One of the people in the room was a murderer, I realised, as the dust floated down from the musty ceiling that was far too old and far too dim. No matter the outcome of this fateful night, my life would never be the same. It was time to think.
It all seemed rather suspicious, considering the circumstances. A cruel millionaire, who previously delighted in terrorising the village below, inviting the four people he truly hated the most to stay for the weekend. “I’m sorry”, he said. “I’ve changed”, he said. “Born again”, he said. But I could see it in his eyes, the dark truth within. Nevertheless, we all decided to go, and it was only at dinner that the story truly began.
The arrow flew through the crisp winter air at what seemed like the speed of light, but a simple click from many metres away was the only thing that told the party someone was dead. The blood spurted out from the millionaire’s head, soaking the mash potato in a sickly red. The night had begun, and in the brief moments after the brutal murder a mere pin could have dropped and echoed throughout planet earth. But then all hell was raised.
Screams, blood, panic – the mansion in the middle of nowhere had it all. And there was no signal, so the only hope of saviour had disappeared in a puff of smoke. Who would do this? And why? It then dawned upon me that every one of us had a motive; a day did not go by that failed to involve ex-millionaire Peter Jones. Thoughts ran through my mind, a thousand a second. Heirs? None. Money could not be the motive, not unless there were agreements behind closed doors. And in a mansion as secluded as this one, secrecy was hardly unheard of. But these people… they’re family. They’re friends. They’re neighbours. I had lived in the village of Leadworth for ten years, and with a meagre population of around one thousand you either knew everybody or nobody. Peter Jones fell into the latter category. The murder just didn’t make any sense.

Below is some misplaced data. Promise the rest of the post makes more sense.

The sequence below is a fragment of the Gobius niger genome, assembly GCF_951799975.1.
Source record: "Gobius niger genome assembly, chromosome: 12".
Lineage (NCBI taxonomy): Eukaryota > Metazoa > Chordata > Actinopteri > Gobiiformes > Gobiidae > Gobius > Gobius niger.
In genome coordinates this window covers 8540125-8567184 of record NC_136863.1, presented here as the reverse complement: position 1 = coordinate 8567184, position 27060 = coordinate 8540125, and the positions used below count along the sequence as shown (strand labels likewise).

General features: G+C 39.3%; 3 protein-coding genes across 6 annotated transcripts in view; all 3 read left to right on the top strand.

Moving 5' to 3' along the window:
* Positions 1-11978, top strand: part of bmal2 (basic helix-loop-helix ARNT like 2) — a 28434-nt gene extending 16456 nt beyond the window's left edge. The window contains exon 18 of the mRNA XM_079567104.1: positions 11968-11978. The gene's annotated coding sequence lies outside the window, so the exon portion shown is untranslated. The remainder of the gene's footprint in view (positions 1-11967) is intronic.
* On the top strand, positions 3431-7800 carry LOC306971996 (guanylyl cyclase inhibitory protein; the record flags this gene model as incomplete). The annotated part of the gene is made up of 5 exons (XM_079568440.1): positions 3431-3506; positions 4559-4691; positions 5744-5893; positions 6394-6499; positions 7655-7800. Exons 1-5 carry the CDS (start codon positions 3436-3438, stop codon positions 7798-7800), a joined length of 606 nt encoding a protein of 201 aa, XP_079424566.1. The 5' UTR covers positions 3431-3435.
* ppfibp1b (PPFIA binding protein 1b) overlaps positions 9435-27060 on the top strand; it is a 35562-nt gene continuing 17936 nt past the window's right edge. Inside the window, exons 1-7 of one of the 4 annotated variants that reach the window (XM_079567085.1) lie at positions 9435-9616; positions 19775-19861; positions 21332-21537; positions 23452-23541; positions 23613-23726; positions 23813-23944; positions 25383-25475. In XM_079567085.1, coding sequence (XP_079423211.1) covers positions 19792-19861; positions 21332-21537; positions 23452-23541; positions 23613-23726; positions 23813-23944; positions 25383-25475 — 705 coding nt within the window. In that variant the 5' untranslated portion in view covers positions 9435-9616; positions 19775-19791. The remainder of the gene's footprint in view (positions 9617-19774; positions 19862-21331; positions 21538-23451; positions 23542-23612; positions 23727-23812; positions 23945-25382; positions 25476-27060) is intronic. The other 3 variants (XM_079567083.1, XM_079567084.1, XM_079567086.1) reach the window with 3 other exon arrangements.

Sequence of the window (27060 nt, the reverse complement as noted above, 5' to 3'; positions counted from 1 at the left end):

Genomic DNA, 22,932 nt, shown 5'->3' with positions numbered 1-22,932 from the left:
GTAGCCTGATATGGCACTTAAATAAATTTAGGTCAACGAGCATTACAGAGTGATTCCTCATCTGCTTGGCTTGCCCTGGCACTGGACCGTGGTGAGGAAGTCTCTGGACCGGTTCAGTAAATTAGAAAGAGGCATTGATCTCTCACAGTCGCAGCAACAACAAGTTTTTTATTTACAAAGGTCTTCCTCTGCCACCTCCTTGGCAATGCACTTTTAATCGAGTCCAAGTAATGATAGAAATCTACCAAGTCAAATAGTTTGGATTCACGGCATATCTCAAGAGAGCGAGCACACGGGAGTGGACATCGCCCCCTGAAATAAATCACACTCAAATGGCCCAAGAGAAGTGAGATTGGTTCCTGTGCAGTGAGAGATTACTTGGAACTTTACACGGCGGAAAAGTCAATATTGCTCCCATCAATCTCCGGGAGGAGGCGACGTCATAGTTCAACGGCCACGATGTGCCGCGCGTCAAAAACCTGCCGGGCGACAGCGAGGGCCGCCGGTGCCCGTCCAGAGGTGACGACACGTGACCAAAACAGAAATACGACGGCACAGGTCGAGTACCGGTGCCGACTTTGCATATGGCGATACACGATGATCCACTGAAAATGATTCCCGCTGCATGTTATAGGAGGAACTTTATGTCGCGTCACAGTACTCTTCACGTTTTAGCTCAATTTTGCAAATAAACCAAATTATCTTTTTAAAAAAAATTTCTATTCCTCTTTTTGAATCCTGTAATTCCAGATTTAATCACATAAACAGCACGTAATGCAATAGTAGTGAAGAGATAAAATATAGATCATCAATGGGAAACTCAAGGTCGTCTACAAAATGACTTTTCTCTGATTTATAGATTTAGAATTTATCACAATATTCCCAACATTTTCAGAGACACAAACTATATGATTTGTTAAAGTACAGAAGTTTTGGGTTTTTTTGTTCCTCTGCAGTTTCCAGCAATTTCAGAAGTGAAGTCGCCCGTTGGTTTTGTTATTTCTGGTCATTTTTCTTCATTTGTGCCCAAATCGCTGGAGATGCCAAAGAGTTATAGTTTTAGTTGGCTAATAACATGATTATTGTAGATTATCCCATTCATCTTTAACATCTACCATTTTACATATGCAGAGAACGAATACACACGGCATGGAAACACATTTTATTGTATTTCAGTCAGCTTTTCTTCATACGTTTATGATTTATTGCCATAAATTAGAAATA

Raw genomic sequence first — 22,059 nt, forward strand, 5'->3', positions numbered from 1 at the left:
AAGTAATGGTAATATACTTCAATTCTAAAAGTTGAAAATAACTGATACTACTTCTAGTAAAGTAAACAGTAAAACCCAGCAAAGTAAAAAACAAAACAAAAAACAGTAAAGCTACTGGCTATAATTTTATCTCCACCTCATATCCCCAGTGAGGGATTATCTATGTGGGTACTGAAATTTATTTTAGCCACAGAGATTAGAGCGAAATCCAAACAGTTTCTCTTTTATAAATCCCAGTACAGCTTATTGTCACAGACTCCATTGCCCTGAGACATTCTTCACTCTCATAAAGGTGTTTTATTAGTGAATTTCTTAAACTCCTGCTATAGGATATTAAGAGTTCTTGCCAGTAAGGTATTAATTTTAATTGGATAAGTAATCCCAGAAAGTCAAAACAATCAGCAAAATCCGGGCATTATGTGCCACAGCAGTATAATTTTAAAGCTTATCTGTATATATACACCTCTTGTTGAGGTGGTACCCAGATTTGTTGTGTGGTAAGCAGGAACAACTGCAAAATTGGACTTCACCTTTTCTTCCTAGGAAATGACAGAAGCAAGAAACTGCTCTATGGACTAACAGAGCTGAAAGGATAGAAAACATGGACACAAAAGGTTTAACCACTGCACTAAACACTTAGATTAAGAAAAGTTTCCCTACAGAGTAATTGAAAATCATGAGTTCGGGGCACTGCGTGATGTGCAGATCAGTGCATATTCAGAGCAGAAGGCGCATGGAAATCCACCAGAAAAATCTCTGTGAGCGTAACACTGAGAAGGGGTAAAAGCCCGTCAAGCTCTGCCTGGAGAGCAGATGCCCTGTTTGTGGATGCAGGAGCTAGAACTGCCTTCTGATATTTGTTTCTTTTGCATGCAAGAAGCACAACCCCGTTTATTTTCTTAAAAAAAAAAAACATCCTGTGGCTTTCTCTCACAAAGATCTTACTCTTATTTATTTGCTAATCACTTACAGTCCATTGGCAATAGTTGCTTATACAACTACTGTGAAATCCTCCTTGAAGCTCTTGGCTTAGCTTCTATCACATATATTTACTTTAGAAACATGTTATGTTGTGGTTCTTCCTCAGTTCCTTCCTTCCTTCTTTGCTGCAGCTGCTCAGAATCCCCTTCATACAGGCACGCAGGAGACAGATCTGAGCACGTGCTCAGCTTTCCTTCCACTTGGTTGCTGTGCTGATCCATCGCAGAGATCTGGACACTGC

The brightly lit room suddenly fell into darkness. There were screams, unlike anything heard before. I barely had time to shout “don’t panic” before they turned back on again, as sudden as they had disappeared. I looked around, afraid, and counted one less person than before. Nothing remained, just a trail of blood and a fresh eyeball rolling around on the shiny, ancient floor. I didn’t know the dead girl, who was just thirteen at the time. She’d wanted to become a doctor, they said. Great expectations, they said. “Our little angel”, they said. It stopped now.
Procrastination is both a student’s favourite and most hated thing, ever. It’s nice at the time, putting off that Maths homework, and watching Sherlock instead, but later the decision comes back to bite me, with only regret remaining and a promise that it will never, happen again, which obviously fails the next day. But, for once in my life, procrastination helped. All those episodes of Luther might just save some of our lives. If I was lucky.